When someone dies owning real estate, that property cannot be sold or transferred until the dededent’s name is removed from the title. Probate records become a link in the chain of title, demonstrating that the decedent’s property has passed to someone else.
But in cases where the decedent’s only asset is real estate, and there are no outstanding debts besides those secured by real estate, a full probate may not be necessary. In some cases, an Affidavit of Heirship can be a cheaper and less time-consuming alternative to probate.
An Affidavit of Heirship is not a formal adjudication. Rather, it is an affidavit outlining the deceased person’s family history and the identity of heirs. Nothing is filed in the Probate Court. Rather, the affidavits are filed in the pubic records of any counties in which the decedent owned property or resided at the time of his death.
While it is a cheaper alternative to a judicial determination of heirship, it does have some disadvantages.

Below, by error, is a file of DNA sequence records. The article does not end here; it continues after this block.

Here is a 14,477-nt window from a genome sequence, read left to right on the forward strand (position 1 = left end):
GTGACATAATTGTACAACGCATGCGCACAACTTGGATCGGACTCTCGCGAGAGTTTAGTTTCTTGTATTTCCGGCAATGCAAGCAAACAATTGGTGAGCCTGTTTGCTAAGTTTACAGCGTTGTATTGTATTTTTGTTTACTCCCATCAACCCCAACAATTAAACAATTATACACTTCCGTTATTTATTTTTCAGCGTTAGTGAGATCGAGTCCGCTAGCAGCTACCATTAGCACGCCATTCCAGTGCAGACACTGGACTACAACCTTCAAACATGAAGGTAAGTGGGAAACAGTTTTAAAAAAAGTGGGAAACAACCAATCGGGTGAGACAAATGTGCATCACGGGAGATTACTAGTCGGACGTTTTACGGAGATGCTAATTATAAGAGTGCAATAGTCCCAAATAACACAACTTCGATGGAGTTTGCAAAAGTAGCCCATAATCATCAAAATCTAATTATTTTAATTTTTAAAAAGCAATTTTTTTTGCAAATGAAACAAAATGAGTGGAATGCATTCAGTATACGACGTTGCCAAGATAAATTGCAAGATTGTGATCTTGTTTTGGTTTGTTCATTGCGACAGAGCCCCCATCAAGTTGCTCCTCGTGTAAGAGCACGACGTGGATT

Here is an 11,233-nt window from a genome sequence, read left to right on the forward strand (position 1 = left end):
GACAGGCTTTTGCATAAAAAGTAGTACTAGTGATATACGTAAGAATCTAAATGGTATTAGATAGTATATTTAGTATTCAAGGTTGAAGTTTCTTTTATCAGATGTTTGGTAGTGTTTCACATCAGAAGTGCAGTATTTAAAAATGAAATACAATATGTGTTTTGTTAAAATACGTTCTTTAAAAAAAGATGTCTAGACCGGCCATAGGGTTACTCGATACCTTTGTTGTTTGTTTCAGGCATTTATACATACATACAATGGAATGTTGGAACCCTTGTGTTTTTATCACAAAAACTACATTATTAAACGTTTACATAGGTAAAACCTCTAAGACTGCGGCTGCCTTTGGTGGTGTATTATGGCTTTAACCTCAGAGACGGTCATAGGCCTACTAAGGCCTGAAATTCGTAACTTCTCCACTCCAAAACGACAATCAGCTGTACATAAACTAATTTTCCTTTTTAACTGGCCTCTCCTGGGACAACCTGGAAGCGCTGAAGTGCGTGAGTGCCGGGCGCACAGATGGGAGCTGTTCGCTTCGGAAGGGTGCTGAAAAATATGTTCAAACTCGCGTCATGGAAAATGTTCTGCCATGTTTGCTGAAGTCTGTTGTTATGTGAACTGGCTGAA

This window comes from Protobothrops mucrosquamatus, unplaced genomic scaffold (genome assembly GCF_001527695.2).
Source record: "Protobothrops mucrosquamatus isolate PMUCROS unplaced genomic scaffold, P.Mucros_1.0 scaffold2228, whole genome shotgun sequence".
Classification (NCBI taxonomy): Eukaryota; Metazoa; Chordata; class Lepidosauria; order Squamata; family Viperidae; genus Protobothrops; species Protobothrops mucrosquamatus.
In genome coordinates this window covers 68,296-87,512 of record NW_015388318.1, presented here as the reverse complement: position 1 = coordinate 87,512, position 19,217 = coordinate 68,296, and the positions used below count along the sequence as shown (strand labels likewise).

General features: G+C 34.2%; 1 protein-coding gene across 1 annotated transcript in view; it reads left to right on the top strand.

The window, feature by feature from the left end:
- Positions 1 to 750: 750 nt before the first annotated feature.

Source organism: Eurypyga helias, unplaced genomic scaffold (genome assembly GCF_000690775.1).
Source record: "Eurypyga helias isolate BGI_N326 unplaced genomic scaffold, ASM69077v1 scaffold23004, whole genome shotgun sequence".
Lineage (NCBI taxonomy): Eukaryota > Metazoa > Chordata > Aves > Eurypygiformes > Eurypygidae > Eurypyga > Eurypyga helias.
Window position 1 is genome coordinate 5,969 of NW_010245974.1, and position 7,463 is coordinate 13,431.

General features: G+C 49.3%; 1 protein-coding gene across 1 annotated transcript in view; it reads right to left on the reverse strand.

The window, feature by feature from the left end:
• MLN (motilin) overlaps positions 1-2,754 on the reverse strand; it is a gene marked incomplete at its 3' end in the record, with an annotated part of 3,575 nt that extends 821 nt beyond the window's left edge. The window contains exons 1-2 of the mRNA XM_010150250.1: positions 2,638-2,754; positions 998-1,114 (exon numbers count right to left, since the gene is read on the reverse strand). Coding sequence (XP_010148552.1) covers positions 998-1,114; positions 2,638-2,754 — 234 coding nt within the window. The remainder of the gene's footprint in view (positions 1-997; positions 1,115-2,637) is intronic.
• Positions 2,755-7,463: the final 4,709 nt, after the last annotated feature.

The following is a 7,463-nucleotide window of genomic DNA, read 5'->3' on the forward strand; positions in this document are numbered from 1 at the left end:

- Unlike a judicial determination which conclusively determines the heirs, the affidavit of heirship just creates a presumption that the facts contained in the affidavit are correct. The presumption can be rebutted by controverting testimony.
- The affidavit does not affect the rights of an omitted heir or a creditor of the decedent.
- It may not be recognized as a valid transfer of title by entities such as banks and title companies.
- Also, the affidavit does not become prima facie evidence of the facts contained in it until it has been on record for 5 years.
An affidavit of heirship is not appropriate for every situation. An attorney can help you determine whether an affidavit of heirship is appropriate for your unique circumstances.